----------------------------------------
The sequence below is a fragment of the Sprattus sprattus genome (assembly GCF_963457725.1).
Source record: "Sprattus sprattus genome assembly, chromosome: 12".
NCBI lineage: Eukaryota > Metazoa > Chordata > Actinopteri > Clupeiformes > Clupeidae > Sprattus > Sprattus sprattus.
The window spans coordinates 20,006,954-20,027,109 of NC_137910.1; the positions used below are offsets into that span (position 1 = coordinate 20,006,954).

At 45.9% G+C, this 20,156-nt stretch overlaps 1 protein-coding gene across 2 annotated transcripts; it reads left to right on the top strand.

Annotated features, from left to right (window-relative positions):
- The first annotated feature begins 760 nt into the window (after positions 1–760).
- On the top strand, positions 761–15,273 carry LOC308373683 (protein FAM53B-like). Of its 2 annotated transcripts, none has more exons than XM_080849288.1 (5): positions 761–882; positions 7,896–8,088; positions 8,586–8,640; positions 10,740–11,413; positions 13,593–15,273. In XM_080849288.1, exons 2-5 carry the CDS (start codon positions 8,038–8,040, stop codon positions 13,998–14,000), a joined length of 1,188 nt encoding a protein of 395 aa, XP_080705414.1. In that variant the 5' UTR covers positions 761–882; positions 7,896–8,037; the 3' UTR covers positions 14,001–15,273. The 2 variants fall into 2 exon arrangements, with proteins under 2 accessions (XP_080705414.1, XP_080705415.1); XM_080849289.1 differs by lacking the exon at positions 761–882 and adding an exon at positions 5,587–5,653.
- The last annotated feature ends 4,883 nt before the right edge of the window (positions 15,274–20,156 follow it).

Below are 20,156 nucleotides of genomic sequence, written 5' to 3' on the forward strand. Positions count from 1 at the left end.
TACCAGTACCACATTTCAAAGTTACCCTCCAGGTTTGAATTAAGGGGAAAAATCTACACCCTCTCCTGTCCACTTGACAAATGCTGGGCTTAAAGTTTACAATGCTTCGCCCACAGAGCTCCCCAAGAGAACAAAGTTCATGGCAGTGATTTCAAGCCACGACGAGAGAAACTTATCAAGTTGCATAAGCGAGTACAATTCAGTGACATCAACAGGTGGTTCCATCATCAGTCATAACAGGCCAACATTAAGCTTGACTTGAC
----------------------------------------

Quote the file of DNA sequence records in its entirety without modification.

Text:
The sequence below is a fragment of the Sprattus sprattus genome (assembly GCF_963457725.1).
Source record: "Sprattus sprattus genome assembly, chromosome: 12".
NCBI lineage: Eukaryota > Metazoa > Chordata > Actinopteri > Clupeiformes > Clupeidae > Sprattus > Sprattus sprattus.
The window spans coordinates 20,006,954-20,027,109 of NC_137910.1; the positions used below are offsets into that span (position 1 = coordinate 20,006,954).

At 45.9% G+C, this 20,156-nt stretch overlaps 1 protein-coding gene across 2 annotated transcripts; it reads left to right on the top strand.

Annotated features, from left to right (window-relative positions):
- The first annotated feature begins 760 nt into the window (after positions 1–760).
- On the top strand, positions 761–15,273 carry LOC308373683 (protein FAM53B-like). Of its 2 annotated transcripts, none has more exons than XM_080849288.1 (5): positions 761–882; positions 7,896–8,088; positions 8,586–8,640; positions 10,740–11,413; positions 13,593–15,273. In XM_080849288.1, exons 2-5 carry the CDS (start codon positions 8,038–8,040, stop codon positions 13,998–14,000), a joined length of 1,188 nt encoding a protein of 395 aa, XP_080705414.1. In that variant the 5' UTR covers positions 761–882; positions 7,896–8,037; the 3' UTR covers positions 14,001–15,273. The 2 variants fall into 2 exon arrangements, with proteins under 2 accessions (XP_080705414.1, XP_080705415.1); XM_080849289.1 differs by lacking the exon at positions 761–882 and adding an exon at positions 5,587–5,653.
- The last annotated feature ends 4,883 nt before the right edge of the window (positions 15,274–20,156 follow it).

Below are 20,156 nucleotides of genomic sequence, written 5' to 3' on the forward strand. Positions count from 1 at the left end.
TACCAGTACCACATTTCAAAGTTACCCTCCAGGTTTGAATTAAGGGGAAAAATCTACACCCTCTCCTGTCCACTTGACAAATGCTGGGCTTAAAGTTTACAATGCTTCGCCCACAGAGCTCCCCAAGAGAACAAAGTTCATGGCAGTGATTTCAAGCCACGACGAGAGAAACTTATCAAGTTGCATAAGCGAGTACAATTCAGTGACATCAACAGGTGGTTCCATCATCAGTCATAACAGGCCAACATTAAGCTTGACTTGAC